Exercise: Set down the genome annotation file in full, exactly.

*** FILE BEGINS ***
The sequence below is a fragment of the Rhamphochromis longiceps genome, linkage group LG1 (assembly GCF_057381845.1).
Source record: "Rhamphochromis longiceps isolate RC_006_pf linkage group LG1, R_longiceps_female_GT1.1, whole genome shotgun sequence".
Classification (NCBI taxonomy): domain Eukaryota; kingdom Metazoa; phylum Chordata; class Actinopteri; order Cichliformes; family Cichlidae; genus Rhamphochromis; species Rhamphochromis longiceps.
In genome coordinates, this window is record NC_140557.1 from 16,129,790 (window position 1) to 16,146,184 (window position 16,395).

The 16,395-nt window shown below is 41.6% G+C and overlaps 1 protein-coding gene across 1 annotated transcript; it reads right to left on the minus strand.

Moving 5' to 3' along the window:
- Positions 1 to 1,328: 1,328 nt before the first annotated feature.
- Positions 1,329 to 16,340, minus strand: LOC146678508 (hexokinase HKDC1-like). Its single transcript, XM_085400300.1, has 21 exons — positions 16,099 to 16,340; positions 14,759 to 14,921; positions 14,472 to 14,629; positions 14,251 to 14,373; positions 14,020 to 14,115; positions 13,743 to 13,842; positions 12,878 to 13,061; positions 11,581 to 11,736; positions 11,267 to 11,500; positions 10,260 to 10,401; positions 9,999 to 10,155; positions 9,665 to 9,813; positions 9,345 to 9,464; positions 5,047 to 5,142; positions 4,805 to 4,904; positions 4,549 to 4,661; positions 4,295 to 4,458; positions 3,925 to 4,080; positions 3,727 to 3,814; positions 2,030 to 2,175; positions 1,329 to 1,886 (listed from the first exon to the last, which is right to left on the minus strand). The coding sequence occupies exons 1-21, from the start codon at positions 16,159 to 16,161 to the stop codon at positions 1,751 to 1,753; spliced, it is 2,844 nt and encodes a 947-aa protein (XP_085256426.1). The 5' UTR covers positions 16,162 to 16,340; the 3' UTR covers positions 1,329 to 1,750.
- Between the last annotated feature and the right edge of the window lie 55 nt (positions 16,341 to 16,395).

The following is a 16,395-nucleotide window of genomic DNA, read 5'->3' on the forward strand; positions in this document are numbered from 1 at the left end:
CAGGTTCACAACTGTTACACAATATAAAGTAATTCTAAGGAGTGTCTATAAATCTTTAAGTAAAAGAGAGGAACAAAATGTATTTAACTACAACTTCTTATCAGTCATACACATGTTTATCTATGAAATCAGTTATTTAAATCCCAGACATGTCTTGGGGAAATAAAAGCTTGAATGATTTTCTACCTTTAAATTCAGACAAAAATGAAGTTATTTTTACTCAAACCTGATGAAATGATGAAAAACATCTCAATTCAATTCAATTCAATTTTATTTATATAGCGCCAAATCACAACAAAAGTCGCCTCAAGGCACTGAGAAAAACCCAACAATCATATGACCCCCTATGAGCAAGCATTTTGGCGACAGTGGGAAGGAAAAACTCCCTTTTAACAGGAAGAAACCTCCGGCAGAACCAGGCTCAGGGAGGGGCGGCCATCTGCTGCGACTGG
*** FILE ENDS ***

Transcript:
The sequence below is a fragment of the Rhamphochromis longiceps genome, linkage group LG1 (assembly GCF_057381845.1).
Source record: "Rhamphochromis longiceps isolate RC_006_pf linkage group LG1, R_longiceps_female_GT1.1, whole genome shotgun sequence".
Classification (NCBI taxonomy): domain Eukaryota; kingdom Metazoa; phylum Chordata; class Actinopteri; order Cichliformes; family Cichlidae; genus Rhamphochromis; species Rhamphochromis longiceps.
In genome coordinates, this window is record NC_140557.1 from 16,129,790 (window position 1) to 16,146,184 (window position 16,395).

The 16,395-nt window shown below is 41.6% G+C and overlaps 1 protein-coding gene across 1 annotated transcript; it reads right to left on the minus strand.

Moving 5' to 3' along the window:
- Positions 1 to 1,328: 1,328 nt before the first annotated feature.
- Positions 1,329 to 16,340, minus strand: LOC146678508 (hexokinase HKDC1-like). Its single transcript, XM_085400300.1, has 21 exons — positions 16,099 to 16,340; positions 14,759 to 14,921; positions 14,472 to 14,629; positions 14,251 to 14,373; positions 14,020 to 14,115; positions 13,743 to 13,842; positions 12,878 to 13,061; positions 11,581 to 11,736; positions 11,267 to 11,500; positions 10,260 to 10,401; positions 9,999 to 10,155; positions 9,665 to 9,813; positions 9,345 to 9,464; positions 5,047 to 5,142; positions 4,805 to 4,904; positions 4,549 to 4,661; positions 4,295 to 4,458; positions 3,925 to 4,080; positions 3,727 to 3,814; positions 2,030 to 2,175; positions 1,329 to 1,886 (listed from the first exon to the last, which is right to left on the minus strand). The coding sequence occupies exons 1-21, from the start codon at positions 16,159 to 16,161 to the stop codon at positions 1,751 to 1,753; spliced, it is 2,844 nt and encodes a 947-aa protein (XP_085256426.1). The 5' UTR covers positions 16,162 to 16,340; the 3' UTR covers positions 1,329 to 1,750.
- Between the last annotated feature and the right edge of the window lie 55 nt (positions 16,341 to 16,395).

The following is a 16,395-nucleotide window of genomic DNA, read 5'->3' on the forward strand; positions in this document are numbered from 1 at the left end:
CAGGTTCACAACTGTTACACAATATAAAGTAATTCTAAGGAGTGTCTATAAATCTTTAAGTAAAAGAGAGGAACAAAATGTATTTAACTACAACTTCTTATCAGTCATACACATGTTTATCTATGAAATCAGTTATTTAAATCCCAGACATGTCTTGGGGAAATAAAAGCTTGAATGATTTTCTACCTTTAAATTCAGACAAAAATGAAGTTATTTTTACTCAAACCTGATGAAATGATGAAAAACATCTCAATTCAATTCAATTCAATTTTATTTATATAGCGCCAAATCACAACAAAAGTCGCCTCAAGGCACTGAGAAAAACCCAACAATCATATGACCCCCTATGAGCAAGCATTTTGGCGACAGTGGGAAGGAAAAACTCCCTTTTAACAGGAAGAAACCTCCGGCAGAACCAGGCTCAGGGAGGGGCGGCCATCTGCTGCGACTGG